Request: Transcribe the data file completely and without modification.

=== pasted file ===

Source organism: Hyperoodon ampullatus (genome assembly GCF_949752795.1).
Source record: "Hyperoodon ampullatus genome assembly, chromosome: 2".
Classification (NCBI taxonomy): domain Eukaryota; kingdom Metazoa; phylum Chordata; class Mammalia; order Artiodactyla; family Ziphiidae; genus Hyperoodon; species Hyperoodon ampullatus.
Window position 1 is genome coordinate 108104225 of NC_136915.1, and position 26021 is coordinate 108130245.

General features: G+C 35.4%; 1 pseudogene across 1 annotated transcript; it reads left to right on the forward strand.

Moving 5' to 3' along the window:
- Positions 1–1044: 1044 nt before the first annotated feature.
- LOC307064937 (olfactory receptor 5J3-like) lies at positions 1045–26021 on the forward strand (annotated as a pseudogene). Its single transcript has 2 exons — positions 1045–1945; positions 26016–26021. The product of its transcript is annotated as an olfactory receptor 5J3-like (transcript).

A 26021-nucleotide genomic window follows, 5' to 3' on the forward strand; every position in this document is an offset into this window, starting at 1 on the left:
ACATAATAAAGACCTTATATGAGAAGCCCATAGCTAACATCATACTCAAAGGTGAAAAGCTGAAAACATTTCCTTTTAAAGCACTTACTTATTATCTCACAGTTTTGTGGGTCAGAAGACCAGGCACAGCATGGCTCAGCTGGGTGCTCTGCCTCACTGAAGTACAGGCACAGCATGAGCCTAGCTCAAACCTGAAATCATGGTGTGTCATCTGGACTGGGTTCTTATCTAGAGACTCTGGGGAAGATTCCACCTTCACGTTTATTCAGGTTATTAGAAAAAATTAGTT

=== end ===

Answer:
Source organism: Hyperoodon ampullatus (genome assembly GCF_949752795.1).
Source record: "Hyperoodon ampullatus genome assembly, chromosome: 2".
Classification (NCBI taxonomy): domain Eukaryota; kingdom Metazoa; phylum Chordata; class Mammalia; order Artiodactyla; family Ziphiidae; genus Hyperoodon; species Hyperoodon ampullatus.
Window position 1 is genome coordinate 108104225 of NC_136915.1, and position 26021 is coordinate 108130245.

General features: G+C 35.4%; 1 pseudogene across 1 annotated transcript; it reads left to right on the forward strand.

Moving 5' to 3' along the window:
- Positions 1–1044: 1044 nt before the first annotated feature.
- LOC307064937 (olfactory receptor 5J3-like) lies at positions 1045–26021 on the forward strand (annotated as a pseudogene). Its single transcript has 2 exons — positions 1045–1945; positions 26016–26021. The product of its transcript is annotated as an olfactory receptor 5J3-like (transcript).

A 26021-nucleotide genomic window follows, 5' to 3' on the forward strand; every position in this document is an offset into this window, starting at 1 on the left:
ACATAATAAAGACCTTATATGAGAAGCCCATAGCTAACATCATACTCAAAGGTGAAAAGCTGAAAACATTTCCTTTTAAAGCACTTACTTATTATCTCACAGTTTTGTGGGTCAGAAGACCAGGCACAGCATGGCTCAGCTGGGTGCTCTGCCTCACTGAAGTACAGGCACAGCATGAGCCTAGCTCAAACCTGAAATCATGGTGTGTCATCTGGACTGGGTTCTTATCTAGAGACTCTGGGGAAGATTCCACCTTCACGTTTATTCAGGTTATTAGAAAAAATTAGTT